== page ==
Norco is one of the most well-known opioid medications prescribed to treat moderate to severe pain.
Its two main ingredients are acetaminophen and hydrocodone. Hydrocodone acts as an opioid pain-relief medication, while acetaminophen is a less potent pain reliever that amplifies the effects of hydrocodone.
As it is often the case with most narcotics, Norco belongs to a group of pain relievers that users often abuse. Uncontrolled dependence on Norco can lead to physical and psychological addiction, overdose, and, in the worst case scenario, death.
Norco Withdrawal Facts
Addiction to Norco can be in effect as quickly as the second week of drug use. After the Norco addict has come to realize the dire problem that they are dealing with and has decided to detox, it is essential that they become familiar with a few facts about withdrawal from Norco.
A sudden halt in Norco intake can be very dangerous and may lead to irreversible health problems, so Norco users are advised to seek professional help when undergoing withdrawal.
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What are the Symptoms of Norco Withdrawal?
Withdrawal from Norco can cause a number of symptoms, including flu-like symptoms such as runny nose, muscle aches and pains, nausea, excessive sweating, diarrhea, vomiting, and restlessness.
Other symptoms of Norco withdrawal may include dilated pupils, anxiety or agitation, depression, insomnia, high blood pressure, abdominal cramps, rapid pulse, rapid breathing, and tremors.
How Long Does Norco Withdrawal Last?
The Norco withdrawal timeline will begin within 72 hours after a user’s last dose, and can last for between three weeks and two months.
Norco withdrawal symptoms are most acute during the first week, and symptoms will likely continue for at least 3 weeks, though with decreased intensity after the first week.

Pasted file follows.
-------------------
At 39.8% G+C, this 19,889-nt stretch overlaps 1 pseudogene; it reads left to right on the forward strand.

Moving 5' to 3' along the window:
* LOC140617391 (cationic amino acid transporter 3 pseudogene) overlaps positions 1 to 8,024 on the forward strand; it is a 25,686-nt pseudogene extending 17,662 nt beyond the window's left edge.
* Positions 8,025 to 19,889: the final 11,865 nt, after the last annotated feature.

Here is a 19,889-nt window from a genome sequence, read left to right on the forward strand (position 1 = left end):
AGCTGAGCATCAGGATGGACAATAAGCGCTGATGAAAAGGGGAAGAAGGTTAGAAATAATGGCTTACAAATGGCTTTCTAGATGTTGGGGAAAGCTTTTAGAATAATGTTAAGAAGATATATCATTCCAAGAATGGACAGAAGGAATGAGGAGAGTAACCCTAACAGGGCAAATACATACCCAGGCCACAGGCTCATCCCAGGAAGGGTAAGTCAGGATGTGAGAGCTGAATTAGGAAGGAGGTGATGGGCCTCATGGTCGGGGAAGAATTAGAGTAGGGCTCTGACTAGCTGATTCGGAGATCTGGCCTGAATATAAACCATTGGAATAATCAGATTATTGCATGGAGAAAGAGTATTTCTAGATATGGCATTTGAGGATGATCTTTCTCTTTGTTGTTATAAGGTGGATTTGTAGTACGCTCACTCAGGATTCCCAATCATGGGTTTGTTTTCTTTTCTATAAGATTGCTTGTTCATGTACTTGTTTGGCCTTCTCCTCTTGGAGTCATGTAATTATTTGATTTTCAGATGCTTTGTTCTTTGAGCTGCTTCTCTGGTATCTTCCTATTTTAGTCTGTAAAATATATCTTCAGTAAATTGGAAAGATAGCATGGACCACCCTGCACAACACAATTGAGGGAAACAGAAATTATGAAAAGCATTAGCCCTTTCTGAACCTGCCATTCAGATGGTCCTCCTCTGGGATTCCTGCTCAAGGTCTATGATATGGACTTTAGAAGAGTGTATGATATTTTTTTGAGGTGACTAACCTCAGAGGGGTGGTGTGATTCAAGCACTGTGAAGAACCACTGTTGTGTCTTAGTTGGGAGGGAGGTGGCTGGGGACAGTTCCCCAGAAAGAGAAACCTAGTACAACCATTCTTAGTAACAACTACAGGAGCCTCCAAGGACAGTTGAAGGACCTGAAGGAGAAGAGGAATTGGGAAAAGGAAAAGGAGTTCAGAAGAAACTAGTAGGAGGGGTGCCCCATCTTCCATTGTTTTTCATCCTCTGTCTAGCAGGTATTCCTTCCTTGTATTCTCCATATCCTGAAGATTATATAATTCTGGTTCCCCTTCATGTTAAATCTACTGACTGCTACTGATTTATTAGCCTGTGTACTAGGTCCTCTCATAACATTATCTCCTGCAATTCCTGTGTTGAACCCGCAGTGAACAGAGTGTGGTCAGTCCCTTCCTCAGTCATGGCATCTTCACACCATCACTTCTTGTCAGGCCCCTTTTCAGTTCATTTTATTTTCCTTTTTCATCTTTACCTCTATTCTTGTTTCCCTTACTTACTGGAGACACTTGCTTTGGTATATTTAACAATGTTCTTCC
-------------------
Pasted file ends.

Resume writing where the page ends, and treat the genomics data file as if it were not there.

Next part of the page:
Norco Withdrawal Timeline
24-72 hours of hydrocodone withdrawal – In most cases, it is during the first 72 hours that the withdrawal symptoms reach their peak after the effects of Norco had tapered off.
The most common symptoms are mood changes, respiratory depression, diarrhea, drowsiness, stomach pains, and abnormal skin sensations.
Weeks 1 & 2 of hydrocodone withdrawal – According to thorough medical observation and analysis, a Norco addict experiences the most grueling effects of the withdrawal during the very first week. Symptoms during this phase manifest themselves in the form of irritability, depression, intense craving, and exhaustion. Symptoms during the 2nd week may lessen, but the individual might encounter new discomforts such as insomnia, muscle cramps, and backaches.
Weeks 3 & 4 of hydrocodone withdrawal – Week 3 or 4 might mark a Norco user’s last phase of the withdrawal. At this stage, the two most common symptoms are waves of cravings and psychological dependence, which one can easily overcome with the help of a professional.
Norco withdrawal requires professional medical observation. Quitting Norco without medical care can be risky and may cause irreversible health problems. If left untreated, cold sweats, chills, and severe diarrhea can lead to dehydration, which will only make the process of recovery more difficult for the patient.